Then there’s just plain old luck and good genes. My mother was Italian. She was small physically, spiritually large and had beautiful flawless skin all the days of her life. She also dyed her hair jet black right up until the very end when she was too ill to do so. She taught me all the things I have just shared with you. Except she didn’t swear.

One last thing Sarah Jane, my sweet butterfly. Stay fierce about life in all its colors and complexities. Never let go of your curiosity and always stay close to the ones you love.

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Diaries of The Breadman’s Daughter: I Will Always Remember You There.

560852_10150626889916644_990312550_nShe called me Agaluk. I called her MF. Beautiful One. Sweet Butterfly.

I also called her my friend. We were Soul Sisters.

One of my most strongest, steadfast, courageous, creative, bold, brilliant, intelligent, inspiring, wise and wonderful, in every conceivable way, a true Girl Warrior to the core and beyond, died last week.

Receiving the news so abruptly. Incomprehensible. The loss for those who loved her. Immeasurable. The gaping hole in our hearts. Irreparable.

Little Back Story. We met in the most unlikely of places. Old Fort William. Decades ago. Free spirits. Wild hearts. Fierce warriors. Intelligent and introspective young girls on the cusp of becoming the women we are today.

530446_10150626890261644_650726391_nMF and I were from different worlds. She was from Southern Ontario, the part of the province with the big cities and prestigious universities. She was an intellectual. Well-read and world-wise, even then. Sophisticated beyond her years. She was eloquent and articulate.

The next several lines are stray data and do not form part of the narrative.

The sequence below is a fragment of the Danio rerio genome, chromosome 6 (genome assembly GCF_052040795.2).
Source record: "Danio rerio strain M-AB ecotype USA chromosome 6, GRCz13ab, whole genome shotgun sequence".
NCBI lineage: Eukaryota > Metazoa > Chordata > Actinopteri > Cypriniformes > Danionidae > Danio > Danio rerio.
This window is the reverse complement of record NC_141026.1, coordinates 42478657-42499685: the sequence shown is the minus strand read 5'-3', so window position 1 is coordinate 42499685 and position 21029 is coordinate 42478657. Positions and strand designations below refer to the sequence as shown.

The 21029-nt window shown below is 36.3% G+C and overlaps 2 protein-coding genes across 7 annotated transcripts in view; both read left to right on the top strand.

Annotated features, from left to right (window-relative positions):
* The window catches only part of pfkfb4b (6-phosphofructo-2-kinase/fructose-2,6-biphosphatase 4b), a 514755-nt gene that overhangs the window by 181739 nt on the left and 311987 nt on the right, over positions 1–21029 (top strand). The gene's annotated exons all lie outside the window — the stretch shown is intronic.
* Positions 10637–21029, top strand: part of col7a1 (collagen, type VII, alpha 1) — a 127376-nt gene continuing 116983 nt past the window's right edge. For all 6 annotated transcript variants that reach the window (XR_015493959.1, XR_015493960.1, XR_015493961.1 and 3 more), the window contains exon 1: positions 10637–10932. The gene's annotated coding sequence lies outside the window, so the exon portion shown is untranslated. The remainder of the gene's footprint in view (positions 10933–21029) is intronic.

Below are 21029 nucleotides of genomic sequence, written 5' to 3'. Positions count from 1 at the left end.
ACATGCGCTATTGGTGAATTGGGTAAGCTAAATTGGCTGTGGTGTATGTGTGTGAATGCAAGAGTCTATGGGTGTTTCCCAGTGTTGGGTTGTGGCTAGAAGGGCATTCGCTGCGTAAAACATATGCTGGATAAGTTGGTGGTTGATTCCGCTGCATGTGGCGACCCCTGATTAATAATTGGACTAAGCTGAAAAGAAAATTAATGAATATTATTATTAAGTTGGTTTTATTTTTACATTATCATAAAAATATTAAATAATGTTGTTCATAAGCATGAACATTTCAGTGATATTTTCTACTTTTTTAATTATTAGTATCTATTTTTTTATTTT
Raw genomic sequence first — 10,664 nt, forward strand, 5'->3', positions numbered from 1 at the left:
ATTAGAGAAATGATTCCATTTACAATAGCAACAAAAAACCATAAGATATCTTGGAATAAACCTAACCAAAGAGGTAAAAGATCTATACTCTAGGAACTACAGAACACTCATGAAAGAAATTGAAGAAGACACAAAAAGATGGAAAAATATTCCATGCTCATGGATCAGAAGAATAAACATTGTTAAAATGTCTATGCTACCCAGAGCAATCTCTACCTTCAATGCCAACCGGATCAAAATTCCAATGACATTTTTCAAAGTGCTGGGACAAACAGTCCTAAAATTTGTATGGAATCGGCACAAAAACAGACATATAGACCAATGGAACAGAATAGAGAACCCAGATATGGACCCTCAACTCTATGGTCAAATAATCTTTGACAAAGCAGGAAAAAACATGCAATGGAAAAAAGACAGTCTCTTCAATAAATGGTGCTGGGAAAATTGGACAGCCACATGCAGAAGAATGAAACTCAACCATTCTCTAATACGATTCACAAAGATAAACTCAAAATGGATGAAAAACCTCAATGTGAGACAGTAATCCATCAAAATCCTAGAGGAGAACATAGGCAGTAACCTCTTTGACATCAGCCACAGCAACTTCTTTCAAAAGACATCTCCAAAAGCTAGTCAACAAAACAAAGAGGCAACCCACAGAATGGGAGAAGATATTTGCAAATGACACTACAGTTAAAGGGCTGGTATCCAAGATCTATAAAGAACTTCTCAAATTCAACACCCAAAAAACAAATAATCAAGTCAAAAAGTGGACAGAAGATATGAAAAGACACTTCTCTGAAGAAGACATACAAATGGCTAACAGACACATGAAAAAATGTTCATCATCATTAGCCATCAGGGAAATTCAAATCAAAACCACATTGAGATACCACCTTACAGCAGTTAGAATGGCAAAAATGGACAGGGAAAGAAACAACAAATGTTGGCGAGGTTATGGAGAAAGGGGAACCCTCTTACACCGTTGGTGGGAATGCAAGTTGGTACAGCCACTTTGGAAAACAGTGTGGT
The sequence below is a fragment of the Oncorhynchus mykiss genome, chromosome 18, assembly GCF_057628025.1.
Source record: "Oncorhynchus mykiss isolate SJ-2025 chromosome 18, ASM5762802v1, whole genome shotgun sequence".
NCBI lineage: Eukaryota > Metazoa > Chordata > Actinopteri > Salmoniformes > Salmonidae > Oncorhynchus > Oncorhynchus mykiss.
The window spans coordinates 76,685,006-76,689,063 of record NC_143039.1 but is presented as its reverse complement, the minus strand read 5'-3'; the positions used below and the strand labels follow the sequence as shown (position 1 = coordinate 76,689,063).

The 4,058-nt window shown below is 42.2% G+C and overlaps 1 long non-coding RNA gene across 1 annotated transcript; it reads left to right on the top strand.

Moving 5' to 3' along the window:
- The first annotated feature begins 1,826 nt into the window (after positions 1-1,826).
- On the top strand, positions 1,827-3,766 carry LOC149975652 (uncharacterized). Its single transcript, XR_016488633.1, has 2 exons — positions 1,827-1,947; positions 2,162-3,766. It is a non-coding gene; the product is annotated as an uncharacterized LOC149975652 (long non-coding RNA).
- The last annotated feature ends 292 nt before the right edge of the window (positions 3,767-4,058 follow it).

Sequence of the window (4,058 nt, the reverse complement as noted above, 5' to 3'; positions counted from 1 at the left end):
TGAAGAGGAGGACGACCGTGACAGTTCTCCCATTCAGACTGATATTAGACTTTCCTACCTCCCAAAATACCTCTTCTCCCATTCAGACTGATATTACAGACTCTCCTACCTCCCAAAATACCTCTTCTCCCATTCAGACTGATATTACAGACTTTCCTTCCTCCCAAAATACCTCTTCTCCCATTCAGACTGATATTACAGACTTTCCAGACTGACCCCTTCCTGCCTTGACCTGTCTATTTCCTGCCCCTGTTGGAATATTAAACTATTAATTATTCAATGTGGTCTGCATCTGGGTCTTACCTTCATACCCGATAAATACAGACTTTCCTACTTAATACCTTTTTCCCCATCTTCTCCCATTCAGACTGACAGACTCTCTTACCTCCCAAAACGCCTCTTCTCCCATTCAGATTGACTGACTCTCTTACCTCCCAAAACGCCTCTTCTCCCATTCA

I often wondered what she saw in me. I was smart enough but by no means an intellectual. I loved reading but in a million years I couldn’t tackle the books MF read. I was far from sophisticated, more of a small-town bumpkin. My speech was typical of the region, with its Scandinavian-Canadian twang, every sentence peppered with the non-word utterance, “eh”. And I was born and raised just across town from where we worked. I was all too familiar with the summer stench and acrid bitterness of the Abitibi Mill.

We managed to stave off adulthood that glorious summer by the shores of the Kaministikquia River.

544764_10150626890401644_450351427_nMF and I were part a ragtag troop of young vagabonds and hippies, who dressed up every day like it was 1815. We worked, and played, in the Tradesman’s Square at Old Fort William.

The young men in The Square worked as blacksmiths, tinsmiths, carpenters, coopers, and of course, the birch bark canoe builders. Many came to The Fort with these skills in tow, but by summer’s end they all knew how to handle the tools of their historic trade.

MF and I were among the “Native” wives of these rough and ready Tradesmen. Dressed in traditional garb, with our long hair braided in side pigtails or down our backs, we spent our time hand stitching garments and beading necklaces. We were called Historical Interpreters, which basically meant we told the story of the Fur Trading Post belonging to the North West Company, and the men who worked in The Square. We regaled the flocks of tourists, who streamed in and out of our log buildings, with tales of life in 1815 Northwestern Ontario.